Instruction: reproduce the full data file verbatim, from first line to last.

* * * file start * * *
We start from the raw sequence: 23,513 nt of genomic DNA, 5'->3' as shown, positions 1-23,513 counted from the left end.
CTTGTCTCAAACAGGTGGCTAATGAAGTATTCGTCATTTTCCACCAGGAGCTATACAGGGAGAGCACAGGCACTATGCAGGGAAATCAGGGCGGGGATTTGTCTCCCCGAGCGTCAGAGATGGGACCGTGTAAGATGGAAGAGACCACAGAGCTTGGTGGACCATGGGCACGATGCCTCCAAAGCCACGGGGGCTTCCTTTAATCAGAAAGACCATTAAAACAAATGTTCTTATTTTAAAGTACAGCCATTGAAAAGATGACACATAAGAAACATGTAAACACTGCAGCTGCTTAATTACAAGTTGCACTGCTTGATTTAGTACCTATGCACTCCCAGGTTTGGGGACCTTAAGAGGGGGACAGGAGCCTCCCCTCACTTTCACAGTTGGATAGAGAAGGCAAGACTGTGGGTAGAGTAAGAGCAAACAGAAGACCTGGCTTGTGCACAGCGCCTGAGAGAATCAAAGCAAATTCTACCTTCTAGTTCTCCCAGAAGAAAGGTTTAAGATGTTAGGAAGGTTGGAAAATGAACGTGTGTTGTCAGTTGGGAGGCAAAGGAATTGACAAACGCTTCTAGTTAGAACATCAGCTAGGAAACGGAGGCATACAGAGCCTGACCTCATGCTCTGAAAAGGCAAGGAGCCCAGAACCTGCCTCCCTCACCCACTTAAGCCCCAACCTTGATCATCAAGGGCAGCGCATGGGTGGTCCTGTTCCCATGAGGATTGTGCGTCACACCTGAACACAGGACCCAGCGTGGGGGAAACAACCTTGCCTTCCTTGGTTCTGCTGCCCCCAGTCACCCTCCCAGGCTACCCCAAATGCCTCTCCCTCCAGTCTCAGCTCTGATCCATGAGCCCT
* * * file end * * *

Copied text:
We start from the raw sequence: 23,513 nt of genomic DNA, 5'->3' as shown, positions 1-23,513 counted from the left end.
CTTGTCTCAAACAGGTGGCTAATGAAGTATTCGTCATTTTCCACCAGGAGCTATACAGGGAGAGCACAGGCACTATGCAGGGAAATCAGGGCGGGGATTTGTCTCCCCGAGCGTCAGAGATGGGACCGTGTAAGATGGAAGAGACCACAGAGCTTGGTGGACCATGGGCACGATGCCTCCAAAGCCACGGGGGCTTCCTTTAATCAGAAAGACCATTAAAACAAATGTTCTTATTTTAAAGTACAGCCATTGAAAAGATGACACATAAGAAACATGTAAACACTGCAGCTGCTTAATTACAAGTTGCACTGCTTGATTTAGTACCTATGCACTCCCAGGTTTGGGGACCTTAAGAGGGGGACAGGAGCCTCCCCTCACTTTCACAGTTGGATAGAGAAGGCAAGACTGTGGGTAGAGTAAGAGCAAACAGAAGACCTGGCTTGTGCACAGCGCCTGAGAGAATCAAAGCAAATTCTACCTTCTAGTTCTCCCAGAAGAAAGGTTTAAGATGTTAGGAAGGTTGGAAAATGAACGTGTGTTGTCAGTTGGGAGGCAAAGGAATTGACAAACGCTTCTAGTTAGAACATCAGCTAGGAAACGGAGGCATACAGAGCCTGACCTCATGCTCTGAAAAGGCAAGGAGCCCAGAACCTGCCTCCCTCACCCACTTAAGCCCCAACCTTGATCATCAAGGGCAGCGCATGGGTGGTCCTGTTCCCATGAGGATTGTGCGTCACACCTGAACACAGGACCCAGCGTGGGGGAAACAACCTTGCCTTCCTTGGTTCTGCTGCCCCCAGTCACCCTCCCAGGCTACCCCAAATGCCTCTCCCTCCAGTCTCAGCTCTGATCCATGAGCCCT